Can we extrapolate this to, "if a better solution is riskier, an older population is less likely to adopt it than a younger one"? I think the evidence tends in that direction.

So we all might be damned because we all want a safe old age! And the problem gets worse with longer life expectancies, not better. You could call this "the paradox of cozy", by analogy to Keynes' "the paradox of thrift".

(Honestly, though, I think SF tends bleak because its readership communities are aging significantly faster than the societies which support them. The average age of the Analog subscriber is 59. WE'RE ALL DYING AND THE WORLD IS GOING TO HELL. DEATH DEATH DEATH!)

24:

Sticking briefly to the Scottish context, for Charlie's purposes, I was impressed by the outputs of the most recent round of research by Scotland's Future Forum.

They used a framework of Opportunities Missed (stagnation, parochialism, status quo), Opportunities Taken (growth, internationalism, sustainability), and Opportunities Uninvited (systems disruption, communitarianism, creative destruction). Quite a lot of interesting starting points here.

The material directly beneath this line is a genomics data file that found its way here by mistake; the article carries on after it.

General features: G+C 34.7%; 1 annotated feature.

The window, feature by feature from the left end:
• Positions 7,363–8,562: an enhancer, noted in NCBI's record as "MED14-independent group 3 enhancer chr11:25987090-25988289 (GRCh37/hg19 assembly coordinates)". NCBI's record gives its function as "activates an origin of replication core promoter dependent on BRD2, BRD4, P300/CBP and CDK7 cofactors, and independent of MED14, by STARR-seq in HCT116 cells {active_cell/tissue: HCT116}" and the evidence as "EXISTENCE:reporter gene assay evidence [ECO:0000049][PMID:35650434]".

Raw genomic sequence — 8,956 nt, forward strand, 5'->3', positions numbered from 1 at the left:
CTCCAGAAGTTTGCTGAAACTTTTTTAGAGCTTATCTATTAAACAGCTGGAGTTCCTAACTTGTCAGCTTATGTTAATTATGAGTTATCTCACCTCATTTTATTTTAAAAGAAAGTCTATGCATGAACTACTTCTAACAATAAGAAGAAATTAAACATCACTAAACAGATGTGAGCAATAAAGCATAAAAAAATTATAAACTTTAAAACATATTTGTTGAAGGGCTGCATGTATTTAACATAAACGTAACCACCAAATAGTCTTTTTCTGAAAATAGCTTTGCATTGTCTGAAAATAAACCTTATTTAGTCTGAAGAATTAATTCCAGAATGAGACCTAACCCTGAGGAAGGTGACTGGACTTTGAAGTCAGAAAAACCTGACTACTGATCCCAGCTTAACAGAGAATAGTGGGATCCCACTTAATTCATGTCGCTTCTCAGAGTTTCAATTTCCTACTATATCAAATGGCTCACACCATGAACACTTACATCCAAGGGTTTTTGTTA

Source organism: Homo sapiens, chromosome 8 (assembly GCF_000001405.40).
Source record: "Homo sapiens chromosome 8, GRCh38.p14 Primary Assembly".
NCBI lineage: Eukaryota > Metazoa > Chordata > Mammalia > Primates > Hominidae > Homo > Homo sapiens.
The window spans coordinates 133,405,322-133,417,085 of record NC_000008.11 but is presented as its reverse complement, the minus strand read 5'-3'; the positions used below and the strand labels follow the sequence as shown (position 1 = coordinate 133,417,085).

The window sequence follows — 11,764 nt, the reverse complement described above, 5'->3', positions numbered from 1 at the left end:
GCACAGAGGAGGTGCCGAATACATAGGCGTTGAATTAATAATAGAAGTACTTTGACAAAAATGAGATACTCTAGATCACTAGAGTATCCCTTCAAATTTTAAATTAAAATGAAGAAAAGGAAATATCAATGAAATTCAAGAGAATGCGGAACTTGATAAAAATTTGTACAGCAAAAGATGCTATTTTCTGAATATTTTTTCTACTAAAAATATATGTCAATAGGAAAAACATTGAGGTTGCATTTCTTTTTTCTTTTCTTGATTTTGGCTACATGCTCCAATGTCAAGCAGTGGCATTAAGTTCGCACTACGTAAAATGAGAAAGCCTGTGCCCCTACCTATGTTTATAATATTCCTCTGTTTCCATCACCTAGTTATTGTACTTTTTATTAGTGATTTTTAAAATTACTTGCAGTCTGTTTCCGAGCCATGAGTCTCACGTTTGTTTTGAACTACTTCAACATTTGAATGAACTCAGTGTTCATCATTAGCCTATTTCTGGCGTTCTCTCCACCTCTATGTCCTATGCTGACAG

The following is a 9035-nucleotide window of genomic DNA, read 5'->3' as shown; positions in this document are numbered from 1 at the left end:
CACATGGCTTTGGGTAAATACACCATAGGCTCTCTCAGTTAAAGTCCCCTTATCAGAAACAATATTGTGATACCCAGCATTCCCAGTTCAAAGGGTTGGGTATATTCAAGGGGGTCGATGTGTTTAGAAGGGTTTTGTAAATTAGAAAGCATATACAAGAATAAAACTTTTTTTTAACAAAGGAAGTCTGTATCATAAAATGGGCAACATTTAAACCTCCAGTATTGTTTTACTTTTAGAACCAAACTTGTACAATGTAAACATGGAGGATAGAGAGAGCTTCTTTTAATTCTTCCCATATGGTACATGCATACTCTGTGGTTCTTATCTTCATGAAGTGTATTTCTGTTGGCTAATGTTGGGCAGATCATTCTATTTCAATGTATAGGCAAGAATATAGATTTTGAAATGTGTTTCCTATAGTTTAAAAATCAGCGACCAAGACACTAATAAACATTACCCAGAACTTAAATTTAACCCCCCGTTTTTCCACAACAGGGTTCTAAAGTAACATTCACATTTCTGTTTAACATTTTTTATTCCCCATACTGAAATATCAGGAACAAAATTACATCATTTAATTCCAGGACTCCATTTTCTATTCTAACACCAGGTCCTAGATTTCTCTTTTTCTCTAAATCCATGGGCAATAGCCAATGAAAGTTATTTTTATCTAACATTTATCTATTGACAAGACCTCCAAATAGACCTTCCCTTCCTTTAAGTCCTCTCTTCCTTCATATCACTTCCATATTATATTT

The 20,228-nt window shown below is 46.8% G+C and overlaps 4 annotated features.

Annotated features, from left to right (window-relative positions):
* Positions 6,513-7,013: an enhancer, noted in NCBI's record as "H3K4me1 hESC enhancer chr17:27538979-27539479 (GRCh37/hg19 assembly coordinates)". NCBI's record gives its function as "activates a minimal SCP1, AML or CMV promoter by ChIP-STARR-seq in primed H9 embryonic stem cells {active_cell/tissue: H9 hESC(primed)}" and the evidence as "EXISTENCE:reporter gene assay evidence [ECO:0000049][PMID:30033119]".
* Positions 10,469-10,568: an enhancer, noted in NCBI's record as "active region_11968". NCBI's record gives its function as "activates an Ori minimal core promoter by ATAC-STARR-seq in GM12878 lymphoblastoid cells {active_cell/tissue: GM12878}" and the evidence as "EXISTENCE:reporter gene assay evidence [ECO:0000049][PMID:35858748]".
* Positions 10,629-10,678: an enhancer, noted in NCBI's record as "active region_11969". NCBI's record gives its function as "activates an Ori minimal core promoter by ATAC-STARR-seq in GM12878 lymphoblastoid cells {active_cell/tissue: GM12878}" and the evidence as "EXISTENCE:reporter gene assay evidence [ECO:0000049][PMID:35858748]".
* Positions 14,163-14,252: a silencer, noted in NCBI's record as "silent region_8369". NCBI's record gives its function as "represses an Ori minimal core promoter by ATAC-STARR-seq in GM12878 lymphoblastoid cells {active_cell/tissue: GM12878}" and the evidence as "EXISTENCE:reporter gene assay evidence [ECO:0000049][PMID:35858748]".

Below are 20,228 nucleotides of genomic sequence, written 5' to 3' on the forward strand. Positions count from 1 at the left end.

25:

True enough, but one finding across cultures seems to be that older people are more risk-averse than younger people. The conservatism of age may have a strong biological component.

In general, yes. (There are exceptions.) But individual wealth also frequently correlates with age -- probably because older individuals have had more time in which to accumulate wealth. Could the apparent risk-aversity of the old actually be just an adaptation protective of their relative advantage? (With a side-order of them being more vulnerable to physical insults -- less stamina, less ability to recover from injury, and so on.)

(This, in combination with the somewhat over-sensationalized headlines this week about telomerase reactivation in mice causing them to show signs of regression in senescence have got me speculating along science fictional lines: what would a society with indefinite physiological youth prolongation (not immortality, but the ability to put the ageing process on hold) look like, psychologically?)

But yes, I'm with you on the bleakening of the ageing SF readership ... except that I think the SF readership you're talking about is in any case obsolete; they grew up with the paradigmatic yardstick for progress being speed, and the new metric is bandwidth. Those readers are still out there, but most of the existing SF writers haven't noticed them (much less are interested in writing for them).

26: